Van Life Internet Access & Staying Connected On The Road

Much of van life is about getting off the grid, but sometimes we need internet access. Learn our tips for staying connected while on the road

One of the most common questions I get about van life is how to access the internet on the road. Fortunately, there are several options for staying connected, and it’s not as difficult as you might think. 

In this lesson, I’m going to cover all the ways you can get the internet on the road. Some travelers like to spend a lot of time off-grid, which is awesome and one of the many perks of van life. I like to use the time without phone service to turn everything off and connect with the environment. But, I understand that it’s good to know where and how you’ll be able to get on the grid when you need to. 

If you’re planning to work from the road, then knowing how to get online is an absolute necessity. The internet is also a game-changer for easily being able to find parking, water fills, dump stations, laundromats, wifi, and directions, as well as things to do.


Cell Phone Hotspot Options for Internet Access

Cellphone Data Plan

Your cellphone data plan is the easiest and most cost-effective method for van life internet access. Smartphones have a hotspot capability that allows you to tether devices to your phone, utilizing the phone’s data plan as the internet for your other devices.

Depending on your carrier, reception quality varies across the country. Download the OpenSignal app to see the signal strength of wherever you’re heading. It’s an interactive map that shows you where your carrier has a signal and how strong it is. This is a great tool for remote workers that will help you plan ahead and find an office with a view.

Mobile Hotspot Device

A second option for cellular data plans is to purchase a mobile hotspot device. These are small devices that work similarly to your phone’s hotspot. They can run off the same plan on your cell phone, or you can purchase a separate data plan, depending on your carrier.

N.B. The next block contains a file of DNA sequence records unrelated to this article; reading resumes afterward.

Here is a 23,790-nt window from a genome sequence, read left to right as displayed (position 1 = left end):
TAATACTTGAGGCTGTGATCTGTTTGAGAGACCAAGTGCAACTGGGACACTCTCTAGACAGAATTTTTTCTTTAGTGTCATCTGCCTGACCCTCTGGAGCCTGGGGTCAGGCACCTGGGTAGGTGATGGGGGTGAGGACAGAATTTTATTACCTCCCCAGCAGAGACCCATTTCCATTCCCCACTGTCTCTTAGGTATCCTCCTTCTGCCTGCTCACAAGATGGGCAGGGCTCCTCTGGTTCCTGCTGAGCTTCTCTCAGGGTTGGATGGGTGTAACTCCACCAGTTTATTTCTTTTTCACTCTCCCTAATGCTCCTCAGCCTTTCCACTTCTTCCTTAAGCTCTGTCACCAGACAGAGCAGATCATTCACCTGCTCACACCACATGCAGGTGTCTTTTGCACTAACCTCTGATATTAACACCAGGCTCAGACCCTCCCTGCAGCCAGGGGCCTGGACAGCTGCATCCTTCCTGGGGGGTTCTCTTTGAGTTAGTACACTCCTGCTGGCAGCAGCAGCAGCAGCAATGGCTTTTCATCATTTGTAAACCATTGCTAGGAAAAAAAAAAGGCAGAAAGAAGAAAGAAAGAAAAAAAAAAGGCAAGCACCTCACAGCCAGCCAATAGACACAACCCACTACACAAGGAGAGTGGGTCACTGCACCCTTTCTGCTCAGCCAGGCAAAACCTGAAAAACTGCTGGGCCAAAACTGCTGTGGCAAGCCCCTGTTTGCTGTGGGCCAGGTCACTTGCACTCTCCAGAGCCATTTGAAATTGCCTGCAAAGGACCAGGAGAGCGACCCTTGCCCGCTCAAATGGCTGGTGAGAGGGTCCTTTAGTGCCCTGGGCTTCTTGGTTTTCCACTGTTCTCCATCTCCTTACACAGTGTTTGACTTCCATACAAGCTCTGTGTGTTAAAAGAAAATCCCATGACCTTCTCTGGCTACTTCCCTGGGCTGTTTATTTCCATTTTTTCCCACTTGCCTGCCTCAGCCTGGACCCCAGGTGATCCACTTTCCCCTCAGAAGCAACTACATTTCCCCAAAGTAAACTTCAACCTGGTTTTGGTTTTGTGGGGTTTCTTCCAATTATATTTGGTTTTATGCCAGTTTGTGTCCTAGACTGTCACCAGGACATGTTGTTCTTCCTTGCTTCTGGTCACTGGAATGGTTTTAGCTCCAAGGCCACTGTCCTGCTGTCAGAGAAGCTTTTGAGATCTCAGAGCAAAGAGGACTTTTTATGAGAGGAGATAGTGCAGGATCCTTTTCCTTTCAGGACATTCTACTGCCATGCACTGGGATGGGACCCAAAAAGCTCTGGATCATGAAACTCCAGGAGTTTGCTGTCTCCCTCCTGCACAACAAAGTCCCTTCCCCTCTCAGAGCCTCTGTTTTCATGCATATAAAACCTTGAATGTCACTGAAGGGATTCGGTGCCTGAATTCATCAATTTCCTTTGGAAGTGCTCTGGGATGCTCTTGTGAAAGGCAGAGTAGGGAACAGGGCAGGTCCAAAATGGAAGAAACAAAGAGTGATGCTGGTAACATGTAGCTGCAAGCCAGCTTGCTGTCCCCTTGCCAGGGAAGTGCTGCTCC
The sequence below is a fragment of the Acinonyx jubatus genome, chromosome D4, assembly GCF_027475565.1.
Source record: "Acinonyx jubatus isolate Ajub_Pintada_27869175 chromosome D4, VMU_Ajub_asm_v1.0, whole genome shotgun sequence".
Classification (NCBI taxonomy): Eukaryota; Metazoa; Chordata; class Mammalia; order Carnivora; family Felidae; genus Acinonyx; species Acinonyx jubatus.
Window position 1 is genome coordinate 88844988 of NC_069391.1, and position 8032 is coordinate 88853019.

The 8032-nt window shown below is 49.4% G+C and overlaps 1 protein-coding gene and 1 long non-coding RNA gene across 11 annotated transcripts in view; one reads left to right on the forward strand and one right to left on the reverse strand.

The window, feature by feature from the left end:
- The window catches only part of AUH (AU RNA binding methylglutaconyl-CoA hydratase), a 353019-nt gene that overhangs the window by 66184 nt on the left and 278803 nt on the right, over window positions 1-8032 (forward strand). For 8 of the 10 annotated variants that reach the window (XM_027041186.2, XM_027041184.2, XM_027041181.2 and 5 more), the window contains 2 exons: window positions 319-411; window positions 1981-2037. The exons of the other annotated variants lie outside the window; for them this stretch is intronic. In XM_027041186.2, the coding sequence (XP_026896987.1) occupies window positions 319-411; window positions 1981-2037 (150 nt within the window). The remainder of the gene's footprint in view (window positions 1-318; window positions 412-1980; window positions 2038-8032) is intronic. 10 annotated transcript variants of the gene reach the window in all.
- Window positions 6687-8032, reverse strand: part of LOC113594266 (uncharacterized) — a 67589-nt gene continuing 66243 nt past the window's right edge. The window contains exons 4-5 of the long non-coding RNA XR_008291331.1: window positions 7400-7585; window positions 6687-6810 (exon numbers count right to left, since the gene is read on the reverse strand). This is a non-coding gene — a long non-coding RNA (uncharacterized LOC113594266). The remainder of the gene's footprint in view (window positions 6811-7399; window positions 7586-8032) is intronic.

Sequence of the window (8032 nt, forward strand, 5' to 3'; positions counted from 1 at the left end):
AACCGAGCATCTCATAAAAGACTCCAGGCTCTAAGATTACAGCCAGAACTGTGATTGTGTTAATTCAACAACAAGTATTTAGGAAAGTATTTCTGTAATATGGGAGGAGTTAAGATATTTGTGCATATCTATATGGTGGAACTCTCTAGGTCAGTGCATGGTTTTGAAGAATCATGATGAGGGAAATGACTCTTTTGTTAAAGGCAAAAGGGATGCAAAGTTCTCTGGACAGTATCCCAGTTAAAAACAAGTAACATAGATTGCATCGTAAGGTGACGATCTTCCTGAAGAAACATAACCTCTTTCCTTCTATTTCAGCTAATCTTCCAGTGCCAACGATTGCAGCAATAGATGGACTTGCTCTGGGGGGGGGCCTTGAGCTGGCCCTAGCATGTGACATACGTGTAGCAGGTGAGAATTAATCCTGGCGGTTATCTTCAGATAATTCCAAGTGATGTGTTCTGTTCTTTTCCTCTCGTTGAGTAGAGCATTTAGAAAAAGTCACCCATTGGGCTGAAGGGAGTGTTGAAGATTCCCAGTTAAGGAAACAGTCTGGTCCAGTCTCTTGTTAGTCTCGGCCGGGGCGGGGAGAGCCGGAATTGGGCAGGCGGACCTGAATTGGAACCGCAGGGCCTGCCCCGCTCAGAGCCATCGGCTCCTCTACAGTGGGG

The advantage of a separate hotspot is that multiple people can use the hotspot connection at the same time.

Cell Signal Boosters

When using your phone’s hotspot or a hotspot device, it’s important to know that you need at least a 3G connection in order for it to work, which is still pretty slow. If you have less than 3G, you’re basically out of luck.

For added signal strength, there are cell signal boosters available for RVs, vans, and cars that boost an existing 1x, 3G, or LTE cell signal. These do not create a signal from nothing, though, so if you’re in a No Signal zone, it won’t do anything for you. It only works if there is some signal, and it will take that signal and boost it a bar or two. So if you are at 3G, it might turn the signal into LTE.

WeBoost by Wilson Electronics is a popular signal booster that many people have success with. If you’re interested, I suggest you contact the companies directly to ask about which product would be best for your rig before purchasing. Some of them require more advanced installs, so you’ll want to consider this as you are building out your van. They typically cost between $400-600. 

Much of van life is about getting off the grid, but sometimes we need internet access. Learn our tips for staying connected while on the road

Other Options for Van Life Internet Access

Public WiFi 

Public WiFi is another option for staying connected on the road. Typically, coffee shops, libraries, Walmarts, and grocery stores have free WiFi for customers. These are all great options, but if you’re frequenting coffee shops for WiFi, the beverage bill adds up pretty quickly so you need to weigh the options between upgrading your data plan and coffee shop expenses.

Libraries are the best bet for a reliable, fast, and free connection. Plus, you might meet some locals from the community which is half the fun of traveling through new places!

Much of van life is about getting off the grid, but sometimes we need internet access. Learn our tips for staying connected on the road.

Resources Section


If you want to jump around to other lessons in Module 4, here are other van life topics we cover (more coming soon!):

Go back to course homepage

What is your most trusted and reliable way for getting internet on the road? Share your questions, tips, and experiences down in the comments, and make sure to sign up for course updates here.

Leave a comment

You can leave a comment, but you wont be able to add any links.

* You can not add any links to your comment as was previously mentioned above